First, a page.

The opinion of the court was delivered by: Hon. Hugh B. Scott
Before this Court are defendants' omnibus discovery motions (Docket No. 225 (Ard and other defendants' joint motion*fn1 ); Docket Nos. 217 (Cruz), 220 (Beasley), 223 (Dolly), 224 (Hawkins), 227 (Bobby Spencer), 230 (joinder motion of defendant Ainsworth), 232 (joinder motion of Beasley), and 233 (joinder motion of defendant Barton)), following defendants' motion to bifurcate pretrial motions and to extend time to file further motions (Docket No. 122), which was granted on May 13, 2011 (Docket No. 215). That Order set a further schedule for filing discovery motions, including motions regarding the manner of the Government's disclosure of electronically stored information and surveillance information raised in the motion to bifurcate. Defendants filed their moving papers (Docket No. 226) and replies (Docket Nos. 259, 260-61, 263 (motions joining in Ard movants' reply)), and the Government responded (Docket Nos. 253, 269). The Government also moved for reciprocal discovery (Docket No. 253, Gov't Response at 51). The motions were argued on August 12, 2011, and deemed submitted as of that date. In addition to the moving papers described above, the Court relies upon the earlier moving papers for the motion to bifurcate*fn2 .
This Order considers one aspect of the defense motions, regarding the manner of production by the Government of the electronically stored information (or "ESI"). Despite the due process and liberty interests inherent in criminal actions, the Federal Rules of Criminal Procedure omit a key area in dealing with discovery that has been a common place aspect of civil practice since 2006. This Court has been asked to address the manner in which the Government (and presumably defendants, since the Government also moves for reciprocal discovery, Docket No. 253, Gov't Response at 51, although not specifying the manner for that production in general or regarding any electronically stored information) is to produce discoverable material, particularly certain ESI where the Federal Rules of Criminal Procedure are silent as to that issue. Thus, as a matter of first impression (at least in this District and Circuit, cf. United States v. O'Keefe, 537 F. Supp. 2d 14 (D.D.C. 2008) (Facciola, Mag. J.) (discussed below)), this Court will address the issues arising from the manner of this production. Other discovery motions will be considered in a separate Order.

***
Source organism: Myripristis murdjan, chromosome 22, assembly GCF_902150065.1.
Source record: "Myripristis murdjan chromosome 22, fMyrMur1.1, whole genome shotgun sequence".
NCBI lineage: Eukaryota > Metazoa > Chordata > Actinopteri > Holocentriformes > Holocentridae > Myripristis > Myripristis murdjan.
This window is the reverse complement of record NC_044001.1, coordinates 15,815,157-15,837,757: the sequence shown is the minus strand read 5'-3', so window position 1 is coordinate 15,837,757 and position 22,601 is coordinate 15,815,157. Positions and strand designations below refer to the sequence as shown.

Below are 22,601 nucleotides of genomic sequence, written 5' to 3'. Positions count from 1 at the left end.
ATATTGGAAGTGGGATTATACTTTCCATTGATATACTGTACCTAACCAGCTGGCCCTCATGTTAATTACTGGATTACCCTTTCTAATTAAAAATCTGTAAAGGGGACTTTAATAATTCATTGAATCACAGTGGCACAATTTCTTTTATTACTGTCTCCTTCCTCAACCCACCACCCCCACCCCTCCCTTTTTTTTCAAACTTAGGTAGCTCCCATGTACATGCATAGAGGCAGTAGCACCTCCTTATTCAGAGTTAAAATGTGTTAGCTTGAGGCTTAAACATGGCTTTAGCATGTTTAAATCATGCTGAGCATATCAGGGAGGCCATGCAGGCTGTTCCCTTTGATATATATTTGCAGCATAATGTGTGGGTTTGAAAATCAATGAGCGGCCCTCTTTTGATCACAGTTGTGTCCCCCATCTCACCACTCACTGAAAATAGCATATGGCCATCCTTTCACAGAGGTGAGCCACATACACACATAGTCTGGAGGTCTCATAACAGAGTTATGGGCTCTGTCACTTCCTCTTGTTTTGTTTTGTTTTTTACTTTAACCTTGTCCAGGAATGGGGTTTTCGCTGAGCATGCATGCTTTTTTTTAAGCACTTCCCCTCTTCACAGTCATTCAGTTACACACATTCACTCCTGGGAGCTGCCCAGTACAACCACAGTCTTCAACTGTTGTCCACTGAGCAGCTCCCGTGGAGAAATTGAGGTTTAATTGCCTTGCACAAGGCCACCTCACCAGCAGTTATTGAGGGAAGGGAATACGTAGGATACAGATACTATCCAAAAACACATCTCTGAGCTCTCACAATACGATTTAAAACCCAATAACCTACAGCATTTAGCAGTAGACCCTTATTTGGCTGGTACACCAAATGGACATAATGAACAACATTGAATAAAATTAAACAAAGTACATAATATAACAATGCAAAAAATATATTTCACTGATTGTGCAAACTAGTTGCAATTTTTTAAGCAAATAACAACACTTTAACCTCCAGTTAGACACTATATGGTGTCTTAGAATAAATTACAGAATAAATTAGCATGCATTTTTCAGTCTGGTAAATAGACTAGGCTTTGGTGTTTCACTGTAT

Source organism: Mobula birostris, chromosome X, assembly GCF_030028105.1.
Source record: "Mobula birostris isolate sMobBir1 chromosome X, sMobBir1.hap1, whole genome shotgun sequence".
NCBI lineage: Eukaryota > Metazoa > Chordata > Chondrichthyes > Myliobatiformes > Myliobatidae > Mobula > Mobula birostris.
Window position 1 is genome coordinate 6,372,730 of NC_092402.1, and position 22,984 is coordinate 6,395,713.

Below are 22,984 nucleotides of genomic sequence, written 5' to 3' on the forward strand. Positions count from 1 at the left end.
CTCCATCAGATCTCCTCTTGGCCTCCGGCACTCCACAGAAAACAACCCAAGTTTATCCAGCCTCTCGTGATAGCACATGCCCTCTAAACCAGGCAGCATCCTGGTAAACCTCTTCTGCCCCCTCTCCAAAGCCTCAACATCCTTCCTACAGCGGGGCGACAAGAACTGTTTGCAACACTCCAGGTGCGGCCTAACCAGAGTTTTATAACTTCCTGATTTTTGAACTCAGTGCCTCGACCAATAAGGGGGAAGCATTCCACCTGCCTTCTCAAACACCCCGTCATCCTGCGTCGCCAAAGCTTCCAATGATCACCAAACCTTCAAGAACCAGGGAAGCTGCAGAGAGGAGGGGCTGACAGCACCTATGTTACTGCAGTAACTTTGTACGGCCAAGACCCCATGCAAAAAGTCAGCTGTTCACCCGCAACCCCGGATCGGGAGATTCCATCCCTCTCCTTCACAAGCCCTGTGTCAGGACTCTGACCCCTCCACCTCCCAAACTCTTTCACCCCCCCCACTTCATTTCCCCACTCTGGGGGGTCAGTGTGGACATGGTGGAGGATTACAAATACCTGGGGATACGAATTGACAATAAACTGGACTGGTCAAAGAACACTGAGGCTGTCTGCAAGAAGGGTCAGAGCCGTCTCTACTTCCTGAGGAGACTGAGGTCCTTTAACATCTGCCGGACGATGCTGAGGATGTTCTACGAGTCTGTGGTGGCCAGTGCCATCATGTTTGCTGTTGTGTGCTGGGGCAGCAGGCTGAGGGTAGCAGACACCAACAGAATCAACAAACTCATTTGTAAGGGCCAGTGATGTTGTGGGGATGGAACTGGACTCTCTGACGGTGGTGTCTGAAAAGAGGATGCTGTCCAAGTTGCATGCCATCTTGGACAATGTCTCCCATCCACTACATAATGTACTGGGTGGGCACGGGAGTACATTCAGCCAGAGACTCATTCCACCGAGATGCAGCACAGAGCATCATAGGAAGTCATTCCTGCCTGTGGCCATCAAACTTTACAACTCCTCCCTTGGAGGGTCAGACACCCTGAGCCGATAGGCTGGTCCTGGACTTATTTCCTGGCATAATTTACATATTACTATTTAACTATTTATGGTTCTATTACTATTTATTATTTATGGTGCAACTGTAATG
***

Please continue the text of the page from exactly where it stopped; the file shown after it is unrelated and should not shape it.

Meanwhile, a Third Superseding Indictment*fn3 was filed on April 21, 2011 (Docket No. 202). For judicial economy, it is presumed that defendants (save where they have moved otherwise) have continued their motions filed under previous versions of the Indictment.
Ard and other defendants are charged with conspiracy to distribute cocaine and cocaine mixture and with the use of interstate communication facilities to commit a drug felony (Docket No. 202, 3rd Superseding Indict., Counts 1, 2-23). Defendant Will Johnson is also charged with multiple counts of money laundering and engaging in unlawful monetary transactions (id., Counts 26-30). The Third Superseding Indictment alleges that twenty-four defendants*fn4 were involved in this conspiracy (Docket No. 202), of whom seventeen have Criminal Justice Act appointed counsel, including counsel for defendant Damian Ard.
The criminal investigation leading to this Indictment and its superseded pleadings involved (among other tactics) court-authorized interceptions of cellular telephone communication indicating that defendants allegedly engaged in drug trafficking (see Docket No. 164, Gov't Atty. Aff. ¶ 3). In its voluntary discovery, the Government furnished defense counsel with disks containing thousands of pages of documents "using the IPRO program routinely used by the United States's Attorney's Office in cases such as this, which involve multiple defendants charged with participating in drug conspiracies, and employing investigative techniques, such as court-authorized intercepted communications" as well as audio recordings of intercepted communications (id. ¶ 4, Ex. A). The Government supplemented this information (id. ¶ 8, Ex. D; see, e.g., Docket No. 213, Gov't Atty. Further Aff. ¶ 2 (listing dates for service of additional discovery)).